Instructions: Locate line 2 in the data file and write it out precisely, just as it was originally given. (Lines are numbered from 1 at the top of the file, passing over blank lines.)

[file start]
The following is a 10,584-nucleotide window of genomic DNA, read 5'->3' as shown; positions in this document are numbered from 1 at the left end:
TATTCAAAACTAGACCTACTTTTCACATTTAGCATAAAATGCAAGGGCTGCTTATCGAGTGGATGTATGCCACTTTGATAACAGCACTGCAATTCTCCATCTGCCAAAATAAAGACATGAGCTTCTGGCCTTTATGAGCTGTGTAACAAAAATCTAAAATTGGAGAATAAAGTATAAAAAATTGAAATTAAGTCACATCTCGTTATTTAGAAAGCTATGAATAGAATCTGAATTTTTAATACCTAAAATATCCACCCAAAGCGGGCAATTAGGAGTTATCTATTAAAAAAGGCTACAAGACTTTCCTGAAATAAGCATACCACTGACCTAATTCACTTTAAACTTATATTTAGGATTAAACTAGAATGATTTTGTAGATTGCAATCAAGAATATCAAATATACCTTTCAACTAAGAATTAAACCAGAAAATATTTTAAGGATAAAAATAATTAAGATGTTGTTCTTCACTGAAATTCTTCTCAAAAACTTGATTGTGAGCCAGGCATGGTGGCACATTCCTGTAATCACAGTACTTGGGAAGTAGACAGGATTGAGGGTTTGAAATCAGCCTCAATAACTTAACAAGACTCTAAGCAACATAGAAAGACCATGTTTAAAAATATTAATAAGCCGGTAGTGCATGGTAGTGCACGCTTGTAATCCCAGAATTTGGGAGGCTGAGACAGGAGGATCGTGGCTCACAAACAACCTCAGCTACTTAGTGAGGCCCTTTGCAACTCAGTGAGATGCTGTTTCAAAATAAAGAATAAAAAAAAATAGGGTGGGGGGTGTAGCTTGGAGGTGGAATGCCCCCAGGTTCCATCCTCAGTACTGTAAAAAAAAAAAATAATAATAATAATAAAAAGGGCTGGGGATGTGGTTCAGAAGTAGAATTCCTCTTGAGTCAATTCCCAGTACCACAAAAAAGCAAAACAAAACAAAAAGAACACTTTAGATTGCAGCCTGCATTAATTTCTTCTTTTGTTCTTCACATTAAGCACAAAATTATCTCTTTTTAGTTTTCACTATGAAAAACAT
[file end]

TATTCAAAACTAGACCTACTTTTCACATTTAGCATAAAATGCAAGGGCTGCTTATCGAGTGGATGTATGCCACTTTGATAACAGCACTGCAATTCTCCATCTGCCAAAATAAAGACATGAGCTTCTGGCCTTTATGAGCTGTGTAACAAAAATCTAAAATTGGAGAATAAAGTATAAAAAATTGAAATTAAGTCACATCTCGTTATTTAGAAAGCTATGAATAGAATCTGAATTTTTAATACCTAAAATATCCACCCAAAGCGGGCAATTAGGAGTTATCTATTAAAAAAGGCTACAAGACTTTCCTGAAATAAGCATACCACTGACCTAATTCACTTTAAACTTATATTTAGGATTAAACTAGAATGATTTTGTAGATTGCAATCAAGAATATCAAATATACCTTTCAACTAAGAATTAAACCAGAAAATATTTTAAGGATAAAAATAATTAAGATGTTGTTCTTCACTGAAATTCTTCTCAAAAACTTGATTGTGAGCCAGGCATGGTGGCACATTCCTGTAATCACAGTACTTGGGAAGTAGACAGGATTGAGGGTTTGAAATCAGCCTCAATAACTTAACAAGACTCTAAGCAACATAGAAAGACCATGTTTAAAAATATTAATAAGCCGGTAGTGCATGGTAGTGCACGCTTGTAATCCCAGAATTTGGGAGGCTGAGACAGGAGGATCGTGGCTCACAAACAACCTCAGCTACTTAGTGAGGCCCTTTGCAACTCAGTGAGATGCTGTTTCAAAATAAAGAATAAAAAAAAATAGGGTGGGGGGTGTAGCTTGGAGGTGGAATGCCCCCAGGTTCCATCCTCAGTACTGTAAAAAAAAAAAATAATAATAATAATAAAAAGGGCTGGGGATGTGGTTCAGAAGTAGAATTCCTCTTGAGTCAATTCCCAGTACCACAAAAAAGCAAAACAAAACAAAAAGAACACTTTAGATTGCAGCCTGCATTAATTTCTTCTTTTGTTCTTCACATTAAGCACAAAATTATCTCTTTTTAGTTTTCACTATGAAAAACAT